Call for Norfolk council tax hike to be used to stave off bus subsidy cuts
Archant Norfolk 2014
Pressure is mounting for controversial cuts to bus subsidies in Norfolk to be ditched, with calls for a proposed council tax increase to be used to stave off the saving.
Norfolk County Council has been consulting over a potential £500,000 cut to the £2.7m subsidy it gives bus operators and community transport providers, as it wrestles with ways to plug a £125m spending gap.
The consultation has finished and on Friday, the councillors on the environment, development and transport committee will consider whether to recommend that full council agrees to review subsidised bus routes, which would trigger a 12-week consultation.
But Conservative council leader Cliff Jordan recently said the council would consider a 5.99pc council tax increase, after the government eased restrictions on such hikes.
While 3pc of that would be specifically for adult social care, putting up the county’s share of the council tax by 1.09pc than the 4.9pc which budget planning was initially based on would generate just under £4m in 2018/19.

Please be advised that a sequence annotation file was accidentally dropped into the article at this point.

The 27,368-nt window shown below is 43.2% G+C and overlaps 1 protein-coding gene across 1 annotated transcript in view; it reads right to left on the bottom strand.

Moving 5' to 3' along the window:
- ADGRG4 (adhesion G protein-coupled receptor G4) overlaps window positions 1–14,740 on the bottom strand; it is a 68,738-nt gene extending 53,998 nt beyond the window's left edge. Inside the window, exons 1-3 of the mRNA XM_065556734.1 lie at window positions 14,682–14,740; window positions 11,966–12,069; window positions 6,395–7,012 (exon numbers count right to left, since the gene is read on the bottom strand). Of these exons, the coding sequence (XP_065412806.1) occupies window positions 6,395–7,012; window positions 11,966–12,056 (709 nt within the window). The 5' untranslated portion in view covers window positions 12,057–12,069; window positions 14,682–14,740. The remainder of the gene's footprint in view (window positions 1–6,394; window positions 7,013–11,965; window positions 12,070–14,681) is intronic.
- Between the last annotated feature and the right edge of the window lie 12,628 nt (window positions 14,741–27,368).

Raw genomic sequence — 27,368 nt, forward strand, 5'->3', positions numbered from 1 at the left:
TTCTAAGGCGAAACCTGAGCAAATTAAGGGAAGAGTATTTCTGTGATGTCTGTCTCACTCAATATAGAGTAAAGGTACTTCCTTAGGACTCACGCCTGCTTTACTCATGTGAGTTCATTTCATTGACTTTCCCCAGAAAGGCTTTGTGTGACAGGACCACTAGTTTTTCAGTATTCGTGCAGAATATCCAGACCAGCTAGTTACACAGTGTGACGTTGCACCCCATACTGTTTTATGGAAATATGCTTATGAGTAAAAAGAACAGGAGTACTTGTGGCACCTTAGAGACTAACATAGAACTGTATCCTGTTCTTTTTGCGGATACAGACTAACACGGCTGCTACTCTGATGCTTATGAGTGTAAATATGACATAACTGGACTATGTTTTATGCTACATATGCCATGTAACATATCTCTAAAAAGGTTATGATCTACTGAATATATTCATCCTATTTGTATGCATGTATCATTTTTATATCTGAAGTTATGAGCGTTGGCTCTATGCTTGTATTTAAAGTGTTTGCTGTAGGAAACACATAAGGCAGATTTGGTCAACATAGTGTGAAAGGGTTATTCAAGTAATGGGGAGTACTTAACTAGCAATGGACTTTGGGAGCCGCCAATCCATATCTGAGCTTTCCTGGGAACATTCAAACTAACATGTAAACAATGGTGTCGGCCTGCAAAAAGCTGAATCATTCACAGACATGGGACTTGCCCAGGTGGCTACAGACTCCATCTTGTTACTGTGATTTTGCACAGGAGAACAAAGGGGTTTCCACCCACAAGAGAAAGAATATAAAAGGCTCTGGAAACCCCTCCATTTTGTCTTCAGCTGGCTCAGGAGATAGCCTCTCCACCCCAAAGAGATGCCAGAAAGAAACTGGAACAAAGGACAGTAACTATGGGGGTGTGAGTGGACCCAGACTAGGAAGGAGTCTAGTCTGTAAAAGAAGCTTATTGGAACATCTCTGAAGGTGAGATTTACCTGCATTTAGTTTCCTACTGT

And Steve Morphew, leader of the Labour opposition at County Hall, said that extra cash should be used to abandon the bus subsidy cut, along with another proposal to reduce gritting.
He said: “With the increase proposed in council tax, Norfolk should ditch the gritting and bus subsidy cuts now. I’m calling on Norfolk Tories to back that.”
A petition organised by North Norfolk MP Norman Lamb, calling on the council not to cut the bus subsidies, has been signed by almost 5,000 people.
Liberal Democrat Mr Lamb said: “If subsidies are removed or reduced then these services, a lifeline for those who do not own cars or cannot drive, are at risk of ending completely.
“Any further cuts to the service could lead to social isolation and a lowered quality of life for the many people who depend on public transport in Norfolk.”
More than 700 people have signed a similar petition by Age Space, which offers online support and advice about care for older people.
Mr Jordan said, with recommendations by committees yet to be made and the final decision in the hands of full council, it was premature for him to say what might happen.